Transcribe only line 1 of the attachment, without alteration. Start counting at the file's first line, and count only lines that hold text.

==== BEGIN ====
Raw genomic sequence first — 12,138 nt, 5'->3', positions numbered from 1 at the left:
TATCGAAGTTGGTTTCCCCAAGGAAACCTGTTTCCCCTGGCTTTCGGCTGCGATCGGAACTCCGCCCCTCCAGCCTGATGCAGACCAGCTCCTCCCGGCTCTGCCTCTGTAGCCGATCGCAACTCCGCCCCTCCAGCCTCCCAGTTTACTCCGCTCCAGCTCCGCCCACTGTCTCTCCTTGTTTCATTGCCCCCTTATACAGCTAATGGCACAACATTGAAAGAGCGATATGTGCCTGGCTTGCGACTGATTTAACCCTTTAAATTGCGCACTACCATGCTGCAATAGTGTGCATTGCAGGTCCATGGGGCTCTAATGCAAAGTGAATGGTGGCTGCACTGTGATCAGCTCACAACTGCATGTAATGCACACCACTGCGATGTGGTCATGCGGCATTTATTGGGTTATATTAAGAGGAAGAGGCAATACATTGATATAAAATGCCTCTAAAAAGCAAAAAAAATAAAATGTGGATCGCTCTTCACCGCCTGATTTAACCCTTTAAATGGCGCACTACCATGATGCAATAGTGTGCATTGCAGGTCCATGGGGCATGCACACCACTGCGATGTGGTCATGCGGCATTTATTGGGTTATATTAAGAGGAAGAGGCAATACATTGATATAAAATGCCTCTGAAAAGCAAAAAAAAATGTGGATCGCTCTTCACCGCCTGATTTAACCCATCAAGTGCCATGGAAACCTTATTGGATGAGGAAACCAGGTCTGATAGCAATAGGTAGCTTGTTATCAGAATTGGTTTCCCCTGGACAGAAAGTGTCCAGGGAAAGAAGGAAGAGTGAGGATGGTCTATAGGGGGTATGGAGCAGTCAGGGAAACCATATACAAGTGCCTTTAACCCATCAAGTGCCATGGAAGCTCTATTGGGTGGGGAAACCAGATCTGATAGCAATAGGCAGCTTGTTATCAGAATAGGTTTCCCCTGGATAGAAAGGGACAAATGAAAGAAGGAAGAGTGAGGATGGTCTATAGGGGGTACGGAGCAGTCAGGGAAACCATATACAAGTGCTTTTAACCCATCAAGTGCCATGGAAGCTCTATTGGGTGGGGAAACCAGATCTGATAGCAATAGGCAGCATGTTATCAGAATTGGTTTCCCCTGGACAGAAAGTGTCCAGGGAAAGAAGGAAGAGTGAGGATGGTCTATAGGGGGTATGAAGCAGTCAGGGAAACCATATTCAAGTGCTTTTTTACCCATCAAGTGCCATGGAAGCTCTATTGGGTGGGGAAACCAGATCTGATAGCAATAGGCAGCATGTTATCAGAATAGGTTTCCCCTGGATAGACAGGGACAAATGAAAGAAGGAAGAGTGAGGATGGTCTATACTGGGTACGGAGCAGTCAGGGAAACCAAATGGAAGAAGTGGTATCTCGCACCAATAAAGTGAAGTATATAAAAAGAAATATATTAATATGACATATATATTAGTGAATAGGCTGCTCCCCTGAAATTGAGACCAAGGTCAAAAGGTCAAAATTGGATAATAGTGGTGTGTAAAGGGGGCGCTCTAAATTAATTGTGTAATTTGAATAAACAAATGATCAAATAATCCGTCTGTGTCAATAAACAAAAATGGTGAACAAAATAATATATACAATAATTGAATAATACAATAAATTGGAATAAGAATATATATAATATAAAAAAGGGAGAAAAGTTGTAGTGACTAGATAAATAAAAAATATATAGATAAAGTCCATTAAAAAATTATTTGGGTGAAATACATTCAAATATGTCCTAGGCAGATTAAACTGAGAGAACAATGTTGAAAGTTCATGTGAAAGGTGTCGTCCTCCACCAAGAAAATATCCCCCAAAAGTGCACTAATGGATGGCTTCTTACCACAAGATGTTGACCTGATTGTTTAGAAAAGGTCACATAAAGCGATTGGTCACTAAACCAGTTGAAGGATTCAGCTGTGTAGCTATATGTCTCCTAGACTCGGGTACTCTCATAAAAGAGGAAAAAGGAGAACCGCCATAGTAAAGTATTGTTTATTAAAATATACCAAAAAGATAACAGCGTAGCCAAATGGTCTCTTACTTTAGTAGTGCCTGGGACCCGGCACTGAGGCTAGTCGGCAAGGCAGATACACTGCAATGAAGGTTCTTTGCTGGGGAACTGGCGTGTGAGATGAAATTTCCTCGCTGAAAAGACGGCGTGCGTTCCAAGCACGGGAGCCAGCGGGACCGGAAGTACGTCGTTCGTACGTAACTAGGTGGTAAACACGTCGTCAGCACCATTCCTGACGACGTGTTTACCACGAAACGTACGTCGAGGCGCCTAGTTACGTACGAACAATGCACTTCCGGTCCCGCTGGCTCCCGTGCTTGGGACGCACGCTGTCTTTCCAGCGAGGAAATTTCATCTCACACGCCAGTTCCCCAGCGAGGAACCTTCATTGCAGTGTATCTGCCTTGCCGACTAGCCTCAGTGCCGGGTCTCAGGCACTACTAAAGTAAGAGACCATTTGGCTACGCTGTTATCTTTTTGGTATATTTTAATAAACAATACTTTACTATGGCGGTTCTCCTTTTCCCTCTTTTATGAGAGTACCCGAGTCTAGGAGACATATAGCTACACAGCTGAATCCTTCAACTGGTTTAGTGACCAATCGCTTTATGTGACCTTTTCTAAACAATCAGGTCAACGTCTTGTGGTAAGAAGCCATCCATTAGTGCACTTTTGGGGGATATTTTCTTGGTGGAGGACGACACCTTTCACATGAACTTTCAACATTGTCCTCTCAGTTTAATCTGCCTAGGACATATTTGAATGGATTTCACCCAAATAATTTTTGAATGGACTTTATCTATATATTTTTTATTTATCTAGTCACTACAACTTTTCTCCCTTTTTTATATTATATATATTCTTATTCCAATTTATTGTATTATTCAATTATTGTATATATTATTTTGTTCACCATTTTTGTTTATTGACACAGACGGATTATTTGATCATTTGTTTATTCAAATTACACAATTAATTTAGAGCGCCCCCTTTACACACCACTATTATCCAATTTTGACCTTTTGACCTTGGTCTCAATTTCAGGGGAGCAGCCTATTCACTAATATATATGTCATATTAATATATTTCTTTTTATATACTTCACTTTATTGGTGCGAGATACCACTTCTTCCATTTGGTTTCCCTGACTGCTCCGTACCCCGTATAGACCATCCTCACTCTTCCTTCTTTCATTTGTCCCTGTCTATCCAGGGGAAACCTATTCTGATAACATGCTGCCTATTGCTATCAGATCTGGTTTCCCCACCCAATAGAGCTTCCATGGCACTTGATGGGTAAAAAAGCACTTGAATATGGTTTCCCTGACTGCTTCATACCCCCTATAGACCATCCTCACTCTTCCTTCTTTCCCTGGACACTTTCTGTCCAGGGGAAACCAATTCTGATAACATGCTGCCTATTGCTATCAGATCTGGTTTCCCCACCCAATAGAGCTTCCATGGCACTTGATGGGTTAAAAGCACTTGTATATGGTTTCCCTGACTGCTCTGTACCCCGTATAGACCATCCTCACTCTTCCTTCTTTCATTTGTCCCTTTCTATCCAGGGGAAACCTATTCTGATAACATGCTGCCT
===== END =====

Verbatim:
Raw genomic sequence first — 12,138 nt, 5'->3', positions numbered from 1 at the left: